Our Next Tasmania Report: Port Davey (Tasmania, Australia)

Jan – April, 2017

As I mentioned before, Port Davey is considered the jewel in the crown of cruising Tasmania. Its remote location is considered really difficult to get to. Aussies in general consider Tasmania a wild and dangerous place for a boat, while Tasmanians themselves consider the trip to Port Davey a wild and dangerous place for a boat. Thus, making the trip to Port Davey is considered, danger-wise, like doing a great white shark dive without a cage.

The reality: this can be a nasty piece of ocean, but if you make the trip in the dead of summer and wait for a good weather window, even the Little Girls on Legacy can manage it. We motored to Port Davey in calm seas, little to no wind, on a warm sunny day.

My initial expectations about Port Davey had been formed by the remarks of other people, saying it’s a wild and remote place. I pictured giant trees and thick rainforests, but I was wrong. Although it does have forests, much of it is rather tundra-esque.

It’s definitely an exotic place, featuring a 7-mile long channel that runs, fjord-like, amid hills and mountains. The far end of the channel opens up into a large body of water called Bathurst Harbour which is much like a lake. Off this lake is another very narrow channel, about 3 miles long, which leads to Melaleuca, a large flat area of land with an old homestead, a small airstrip, and rare Orange-bellied parrots. Below, an interactive map of the area.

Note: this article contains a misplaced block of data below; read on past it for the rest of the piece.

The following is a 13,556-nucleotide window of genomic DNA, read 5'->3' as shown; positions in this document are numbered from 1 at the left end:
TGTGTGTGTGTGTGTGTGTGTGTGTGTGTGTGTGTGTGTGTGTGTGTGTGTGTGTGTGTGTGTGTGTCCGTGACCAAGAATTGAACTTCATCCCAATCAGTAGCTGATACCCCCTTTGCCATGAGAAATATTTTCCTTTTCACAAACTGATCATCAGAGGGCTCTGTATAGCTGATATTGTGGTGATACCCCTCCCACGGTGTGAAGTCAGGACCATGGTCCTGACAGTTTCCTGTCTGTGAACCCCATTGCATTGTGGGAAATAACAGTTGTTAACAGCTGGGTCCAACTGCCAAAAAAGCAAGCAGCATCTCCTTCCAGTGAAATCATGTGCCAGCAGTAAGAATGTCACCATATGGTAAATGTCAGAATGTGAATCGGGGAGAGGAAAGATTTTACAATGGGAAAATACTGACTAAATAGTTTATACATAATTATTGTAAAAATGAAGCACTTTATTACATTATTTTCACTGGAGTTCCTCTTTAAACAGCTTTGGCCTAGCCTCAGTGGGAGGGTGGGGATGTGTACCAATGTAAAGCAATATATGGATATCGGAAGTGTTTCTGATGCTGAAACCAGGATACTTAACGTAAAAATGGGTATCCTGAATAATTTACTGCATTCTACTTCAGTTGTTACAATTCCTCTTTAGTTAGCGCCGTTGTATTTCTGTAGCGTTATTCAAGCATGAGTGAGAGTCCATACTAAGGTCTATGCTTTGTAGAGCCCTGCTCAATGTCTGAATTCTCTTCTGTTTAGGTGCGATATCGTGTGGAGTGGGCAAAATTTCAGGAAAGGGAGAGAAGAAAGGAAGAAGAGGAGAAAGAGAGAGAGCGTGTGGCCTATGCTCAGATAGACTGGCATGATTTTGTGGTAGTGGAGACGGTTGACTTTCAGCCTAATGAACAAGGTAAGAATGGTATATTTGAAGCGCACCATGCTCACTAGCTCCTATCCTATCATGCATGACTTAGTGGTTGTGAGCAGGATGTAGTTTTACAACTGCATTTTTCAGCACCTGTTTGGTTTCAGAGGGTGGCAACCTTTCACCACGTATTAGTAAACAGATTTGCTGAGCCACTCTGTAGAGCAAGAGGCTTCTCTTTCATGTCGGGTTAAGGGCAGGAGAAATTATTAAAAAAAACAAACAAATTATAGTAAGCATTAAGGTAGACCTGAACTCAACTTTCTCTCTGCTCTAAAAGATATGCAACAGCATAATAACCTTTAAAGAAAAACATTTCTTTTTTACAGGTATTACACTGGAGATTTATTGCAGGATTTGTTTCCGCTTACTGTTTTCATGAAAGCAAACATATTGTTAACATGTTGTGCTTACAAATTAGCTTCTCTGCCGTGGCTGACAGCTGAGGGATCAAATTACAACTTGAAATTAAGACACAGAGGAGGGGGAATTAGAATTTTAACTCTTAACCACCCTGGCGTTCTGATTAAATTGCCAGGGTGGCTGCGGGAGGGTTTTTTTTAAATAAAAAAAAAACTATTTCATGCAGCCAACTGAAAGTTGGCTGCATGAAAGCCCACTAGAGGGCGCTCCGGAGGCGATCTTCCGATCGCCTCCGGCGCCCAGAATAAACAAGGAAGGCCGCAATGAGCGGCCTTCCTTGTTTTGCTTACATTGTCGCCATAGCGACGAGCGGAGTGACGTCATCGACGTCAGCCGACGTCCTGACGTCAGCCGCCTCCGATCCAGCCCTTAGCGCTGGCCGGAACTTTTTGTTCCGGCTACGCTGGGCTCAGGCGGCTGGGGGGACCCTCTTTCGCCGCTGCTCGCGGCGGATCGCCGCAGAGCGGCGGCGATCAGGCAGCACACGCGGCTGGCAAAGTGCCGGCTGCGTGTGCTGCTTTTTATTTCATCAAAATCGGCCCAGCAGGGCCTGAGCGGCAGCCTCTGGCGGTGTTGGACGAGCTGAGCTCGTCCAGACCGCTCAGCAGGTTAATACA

Bathurst Harbour
Melaleuca
Bathurst Channel
Bathurst Narrows
Port Davey, Outer Harbour

This area is ruggedly beautiful, but what makes it most special is the water: very clear and very dark–black where it’s deep and amber in the shallows because of the high tannin content (which leaches into the water from the area’s vegetation).

The dark tannic fresh water sits over a layer of clear saltwater. Some marine species that normally live deep in the ocean are also able to live here because of the layer of black water above. This is the only place in the world like this. The other thing the dark water does is beautifully reflect the mountains above it. When it’s still it creates a remarkable mirror image.

I will mention I wasn’t completely convinced ahead of time that we’d love this place as photos don’t really capture the feeling of it. It looked very rugged and remote, almost barren in some areas. Being here, though, has a feeling peace and beauty that doesn’t come through in photos. We spent about a week there, and it definitely lived up to the hype.

Travel Note: While being here on a boat is fantastic, it’s also possible to take a package tour, flying in by small plane, then getting to ride in one of the small boats they use to show visitors the area. They also offer dive trips that go under the black water layer to see the very strange marine life. Or, after you fly in, they can drop you at one of the hiking trails. Bottom line: you don’t need to have your own boat to experience Port Davey. Below, a few photos from our time here (click to enlarge/scroll).–Cyndi

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